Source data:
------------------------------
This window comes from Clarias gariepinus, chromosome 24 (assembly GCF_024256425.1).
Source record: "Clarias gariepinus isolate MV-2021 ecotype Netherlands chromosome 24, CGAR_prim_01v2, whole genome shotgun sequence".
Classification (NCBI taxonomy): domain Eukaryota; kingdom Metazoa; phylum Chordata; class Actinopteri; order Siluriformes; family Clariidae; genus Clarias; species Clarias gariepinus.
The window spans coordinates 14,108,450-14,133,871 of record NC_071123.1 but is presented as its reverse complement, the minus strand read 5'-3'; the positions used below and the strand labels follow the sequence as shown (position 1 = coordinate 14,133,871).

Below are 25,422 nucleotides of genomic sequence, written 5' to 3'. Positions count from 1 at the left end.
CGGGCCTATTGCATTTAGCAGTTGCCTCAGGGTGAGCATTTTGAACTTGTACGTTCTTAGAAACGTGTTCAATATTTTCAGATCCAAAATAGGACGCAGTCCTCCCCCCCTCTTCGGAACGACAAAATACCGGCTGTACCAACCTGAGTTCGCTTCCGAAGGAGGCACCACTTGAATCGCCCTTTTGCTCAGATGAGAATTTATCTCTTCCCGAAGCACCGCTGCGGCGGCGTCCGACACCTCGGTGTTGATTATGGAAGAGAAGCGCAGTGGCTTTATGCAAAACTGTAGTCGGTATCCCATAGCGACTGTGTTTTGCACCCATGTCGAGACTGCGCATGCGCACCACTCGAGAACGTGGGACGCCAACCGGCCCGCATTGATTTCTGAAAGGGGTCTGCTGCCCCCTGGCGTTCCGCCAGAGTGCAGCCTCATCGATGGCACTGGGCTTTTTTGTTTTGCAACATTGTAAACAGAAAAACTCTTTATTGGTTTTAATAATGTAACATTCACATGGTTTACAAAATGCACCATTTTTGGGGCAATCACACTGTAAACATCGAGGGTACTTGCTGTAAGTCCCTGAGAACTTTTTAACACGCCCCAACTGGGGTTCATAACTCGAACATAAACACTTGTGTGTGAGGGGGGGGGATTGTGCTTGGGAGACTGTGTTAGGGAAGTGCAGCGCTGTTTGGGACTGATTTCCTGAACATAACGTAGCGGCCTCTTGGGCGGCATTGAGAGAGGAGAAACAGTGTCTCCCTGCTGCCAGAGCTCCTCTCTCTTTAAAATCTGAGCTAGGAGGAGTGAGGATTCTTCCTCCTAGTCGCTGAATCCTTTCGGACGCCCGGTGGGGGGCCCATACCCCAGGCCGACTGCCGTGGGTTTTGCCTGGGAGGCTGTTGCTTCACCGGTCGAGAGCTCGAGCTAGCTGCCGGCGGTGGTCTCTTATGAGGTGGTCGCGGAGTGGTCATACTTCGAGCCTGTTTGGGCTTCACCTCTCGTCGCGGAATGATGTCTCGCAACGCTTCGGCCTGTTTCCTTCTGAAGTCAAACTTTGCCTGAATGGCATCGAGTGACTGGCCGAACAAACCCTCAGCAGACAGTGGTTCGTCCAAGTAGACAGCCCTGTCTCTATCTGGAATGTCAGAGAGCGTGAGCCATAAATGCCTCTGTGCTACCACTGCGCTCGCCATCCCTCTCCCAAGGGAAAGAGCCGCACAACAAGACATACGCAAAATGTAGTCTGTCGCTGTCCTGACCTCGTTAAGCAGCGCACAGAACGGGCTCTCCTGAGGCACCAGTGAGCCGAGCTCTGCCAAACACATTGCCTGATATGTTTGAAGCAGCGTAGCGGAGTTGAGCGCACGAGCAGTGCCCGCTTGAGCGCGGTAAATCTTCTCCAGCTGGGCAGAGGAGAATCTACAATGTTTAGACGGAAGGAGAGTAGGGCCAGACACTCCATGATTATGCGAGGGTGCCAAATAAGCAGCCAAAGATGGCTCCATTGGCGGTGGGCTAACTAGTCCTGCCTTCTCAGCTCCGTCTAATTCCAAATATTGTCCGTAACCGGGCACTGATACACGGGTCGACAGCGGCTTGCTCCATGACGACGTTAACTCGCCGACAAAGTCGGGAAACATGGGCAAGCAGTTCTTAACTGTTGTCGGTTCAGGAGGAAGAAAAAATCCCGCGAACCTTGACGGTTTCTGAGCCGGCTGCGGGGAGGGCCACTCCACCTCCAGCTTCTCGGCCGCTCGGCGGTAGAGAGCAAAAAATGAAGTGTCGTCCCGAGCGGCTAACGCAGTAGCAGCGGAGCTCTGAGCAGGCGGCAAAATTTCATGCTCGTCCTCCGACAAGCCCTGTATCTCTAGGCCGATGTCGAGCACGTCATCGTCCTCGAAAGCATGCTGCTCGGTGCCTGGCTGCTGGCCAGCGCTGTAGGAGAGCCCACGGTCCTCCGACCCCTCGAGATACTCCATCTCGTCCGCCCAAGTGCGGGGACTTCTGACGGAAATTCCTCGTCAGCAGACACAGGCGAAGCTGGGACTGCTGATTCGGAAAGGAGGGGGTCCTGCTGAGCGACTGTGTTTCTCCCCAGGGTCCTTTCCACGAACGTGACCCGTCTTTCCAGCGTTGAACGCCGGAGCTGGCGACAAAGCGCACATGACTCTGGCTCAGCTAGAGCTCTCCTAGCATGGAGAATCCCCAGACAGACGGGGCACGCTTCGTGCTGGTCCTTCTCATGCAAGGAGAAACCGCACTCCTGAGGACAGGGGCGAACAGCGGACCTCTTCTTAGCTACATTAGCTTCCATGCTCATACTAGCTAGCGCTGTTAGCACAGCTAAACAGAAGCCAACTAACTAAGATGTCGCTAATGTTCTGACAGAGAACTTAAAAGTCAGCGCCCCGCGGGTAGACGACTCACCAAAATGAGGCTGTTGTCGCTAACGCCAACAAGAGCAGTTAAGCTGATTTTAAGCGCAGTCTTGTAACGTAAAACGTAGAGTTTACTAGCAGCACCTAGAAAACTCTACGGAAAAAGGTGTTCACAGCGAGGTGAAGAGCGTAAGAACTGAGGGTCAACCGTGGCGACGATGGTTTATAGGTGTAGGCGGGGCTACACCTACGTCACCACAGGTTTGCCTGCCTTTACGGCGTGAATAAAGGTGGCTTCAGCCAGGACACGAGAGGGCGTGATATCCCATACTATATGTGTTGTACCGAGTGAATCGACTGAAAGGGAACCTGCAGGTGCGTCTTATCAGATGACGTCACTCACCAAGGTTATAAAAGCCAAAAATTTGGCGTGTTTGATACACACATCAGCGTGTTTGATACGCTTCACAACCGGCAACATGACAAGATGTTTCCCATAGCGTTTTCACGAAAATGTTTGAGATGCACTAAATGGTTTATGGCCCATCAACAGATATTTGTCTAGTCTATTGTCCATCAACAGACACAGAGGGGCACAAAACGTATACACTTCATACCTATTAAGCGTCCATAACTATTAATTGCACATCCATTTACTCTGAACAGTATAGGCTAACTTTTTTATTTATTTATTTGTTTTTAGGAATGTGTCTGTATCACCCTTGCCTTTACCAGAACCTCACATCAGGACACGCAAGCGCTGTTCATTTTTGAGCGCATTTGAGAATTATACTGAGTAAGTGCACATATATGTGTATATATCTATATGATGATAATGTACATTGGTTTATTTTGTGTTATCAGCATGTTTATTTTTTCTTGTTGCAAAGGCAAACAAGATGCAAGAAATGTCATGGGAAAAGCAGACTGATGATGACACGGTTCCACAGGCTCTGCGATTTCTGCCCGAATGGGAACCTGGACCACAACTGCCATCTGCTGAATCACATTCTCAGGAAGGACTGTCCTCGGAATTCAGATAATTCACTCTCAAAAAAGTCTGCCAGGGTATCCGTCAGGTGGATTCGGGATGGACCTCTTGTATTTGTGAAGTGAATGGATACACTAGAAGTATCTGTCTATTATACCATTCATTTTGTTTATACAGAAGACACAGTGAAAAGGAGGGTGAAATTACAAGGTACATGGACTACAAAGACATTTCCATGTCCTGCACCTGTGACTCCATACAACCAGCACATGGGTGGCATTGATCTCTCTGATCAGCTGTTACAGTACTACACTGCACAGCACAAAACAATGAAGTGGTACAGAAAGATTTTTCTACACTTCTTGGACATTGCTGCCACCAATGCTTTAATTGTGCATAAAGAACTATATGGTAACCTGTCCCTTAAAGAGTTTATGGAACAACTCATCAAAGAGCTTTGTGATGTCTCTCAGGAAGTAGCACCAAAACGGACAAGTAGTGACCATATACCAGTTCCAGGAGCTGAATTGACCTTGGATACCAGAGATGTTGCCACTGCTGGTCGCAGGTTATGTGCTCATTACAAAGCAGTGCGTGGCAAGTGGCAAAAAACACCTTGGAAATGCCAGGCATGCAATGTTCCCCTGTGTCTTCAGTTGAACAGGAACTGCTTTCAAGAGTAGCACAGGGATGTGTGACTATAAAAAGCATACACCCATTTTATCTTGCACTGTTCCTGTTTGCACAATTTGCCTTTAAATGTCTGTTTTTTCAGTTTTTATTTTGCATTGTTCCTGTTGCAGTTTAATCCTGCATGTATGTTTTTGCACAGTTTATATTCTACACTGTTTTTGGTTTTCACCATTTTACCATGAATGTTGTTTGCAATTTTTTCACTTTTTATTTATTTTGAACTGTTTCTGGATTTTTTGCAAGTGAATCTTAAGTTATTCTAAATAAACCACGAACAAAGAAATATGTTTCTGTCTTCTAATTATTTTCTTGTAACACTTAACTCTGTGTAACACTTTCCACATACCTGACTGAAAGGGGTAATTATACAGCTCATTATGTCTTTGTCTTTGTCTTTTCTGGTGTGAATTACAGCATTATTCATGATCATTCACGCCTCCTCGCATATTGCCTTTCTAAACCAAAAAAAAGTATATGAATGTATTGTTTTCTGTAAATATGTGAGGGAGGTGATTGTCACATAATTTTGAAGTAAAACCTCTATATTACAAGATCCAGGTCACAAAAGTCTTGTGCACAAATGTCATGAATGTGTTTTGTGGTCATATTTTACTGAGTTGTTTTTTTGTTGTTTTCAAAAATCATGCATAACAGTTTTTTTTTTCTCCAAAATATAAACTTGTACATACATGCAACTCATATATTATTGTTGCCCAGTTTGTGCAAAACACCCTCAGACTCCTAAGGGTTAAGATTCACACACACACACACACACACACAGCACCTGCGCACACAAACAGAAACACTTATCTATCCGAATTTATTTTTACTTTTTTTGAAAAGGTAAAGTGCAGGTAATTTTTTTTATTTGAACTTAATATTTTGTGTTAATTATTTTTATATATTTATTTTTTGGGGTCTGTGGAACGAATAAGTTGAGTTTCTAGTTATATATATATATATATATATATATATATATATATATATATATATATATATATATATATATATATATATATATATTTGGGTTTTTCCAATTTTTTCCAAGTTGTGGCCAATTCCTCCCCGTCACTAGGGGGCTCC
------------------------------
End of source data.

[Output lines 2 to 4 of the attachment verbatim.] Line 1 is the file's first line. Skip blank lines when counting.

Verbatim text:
Source record: "Clarias gariepinus isolate MV-2021 ecotype Netherlands chromosome 24, CGAR_prim_01v2, whole genome shotgun sequence".
Classification (NCBI taxonomy): domain Eukaryota; kingdom Metazoa; phylum Chordata; class Actinopteri; order Siluriformes; family Clariidae; genus Clarias; species Clarias gariepinus.
The window spans coordinates 14,108,450-14,133,871 of record NC_071123.1 but is presented as its reverse complement, the minus strand read 5'-3'; the positions used below and the strand labels follow the sequence as shown (position 1 = coordinate 14,133,871).